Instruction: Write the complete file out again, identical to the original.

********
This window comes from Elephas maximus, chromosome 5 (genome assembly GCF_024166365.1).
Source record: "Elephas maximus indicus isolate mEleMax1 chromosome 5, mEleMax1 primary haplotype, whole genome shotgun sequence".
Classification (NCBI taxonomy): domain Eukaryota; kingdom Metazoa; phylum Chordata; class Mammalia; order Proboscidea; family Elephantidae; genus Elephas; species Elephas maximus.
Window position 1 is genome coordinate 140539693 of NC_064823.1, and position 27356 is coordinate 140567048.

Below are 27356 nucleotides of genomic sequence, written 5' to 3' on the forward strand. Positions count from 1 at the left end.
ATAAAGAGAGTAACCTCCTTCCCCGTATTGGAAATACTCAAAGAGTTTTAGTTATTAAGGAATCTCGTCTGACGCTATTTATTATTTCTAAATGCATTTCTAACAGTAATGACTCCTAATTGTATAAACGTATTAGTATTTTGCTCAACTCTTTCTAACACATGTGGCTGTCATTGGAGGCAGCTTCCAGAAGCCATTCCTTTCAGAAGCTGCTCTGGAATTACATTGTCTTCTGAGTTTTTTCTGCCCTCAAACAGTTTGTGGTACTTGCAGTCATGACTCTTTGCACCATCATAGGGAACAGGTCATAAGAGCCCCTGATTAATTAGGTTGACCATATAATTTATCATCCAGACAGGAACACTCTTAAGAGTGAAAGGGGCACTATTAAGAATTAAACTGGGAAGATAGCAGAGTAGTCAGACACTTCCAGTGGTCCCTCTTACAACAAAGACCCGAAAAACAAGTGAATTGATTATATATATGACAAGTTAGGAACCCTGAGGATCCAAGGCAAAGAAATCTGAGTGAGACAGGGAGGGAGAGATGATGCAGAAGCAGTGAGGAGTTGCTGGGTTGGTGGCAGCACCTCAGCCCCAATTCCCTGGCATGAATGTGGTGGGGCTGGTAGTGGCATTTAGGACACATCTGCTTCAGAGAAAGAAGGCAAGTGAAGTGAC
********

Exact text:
This window comes from Elephas maximus, chromosome 5 (genome assembly GCF_024166365.1).
Source record: "Elephas maximus indicus isolate mEleMax1 chromosome 5, mEleMax1 primary haplotype, whole genome shotgun sequence".
Classification (NCBI taxonomy): domain Eukaryota; kingdom Metazoa; phylum Chordata; class Mammalia; order Proboscidea; family Elephantidae; genus Elephas; species Elephas maximus.
Window position 1 is genome coordinate 140539693 of NC_064823.1, and position 27356 is coordinate 140567048.

Below are 27356 nucleotides of genomic sequence, written 5' to 3' on the forward strand. Positions count from 1 at the left end.
ATAAAGAGAGTAACCTCCTTCCCCGTATTGGAAATACTCAAAGAGTTTTAGTTATTAAGGAATCTCGTCTGACGCTATTTATTATTTCTAAATGCATTTCTAACAGTAATGACTCCTAATTGTATAAACGTATTAGTATTTTGCTCAACTCTTTCTAACACATGTGGCTGTCATTGGAGGCAGCTTCCAGAAGCCATTCCTTTCAGAAGCTGCTCTGGAATTACATTGTCTTCTGAGTTTTTTCTGCCCTCAAACAGTTTGTGGTACTTGCAGTCATGACTCTTTGCACCATCATAGGGAACAGGTCATAAGAGCCCCTGATTAATTAGGTTGACCATATAATTTATCATCCAGACAGGAACACTCTTAAGAGTGAAAGGGGCACTATTAAGAATTAAACTGGGAAGATAGCAGAGTAGTCAGACACTTCCAGTGGTCCCTCTTACAACAAAGACCCGAAAAACAAGTGAATTGATTATATATATGACAAGTTAGGAACCCTGAGGATCCAAGGCAAAGAAATCTGAGTGAGACAGGGAGGGAGAGATGATGCAGAAGCAGTGAGGAGTTGCTGGGTTGGTGGCAGCACCTCAGCCCCAATTCCCTGGCATGAATGTGGTGGGGCTGGTAGTGGCATTTAGGACACATCTGCTTCAGAGAAAGAAGGCAAGTGAAGTGAC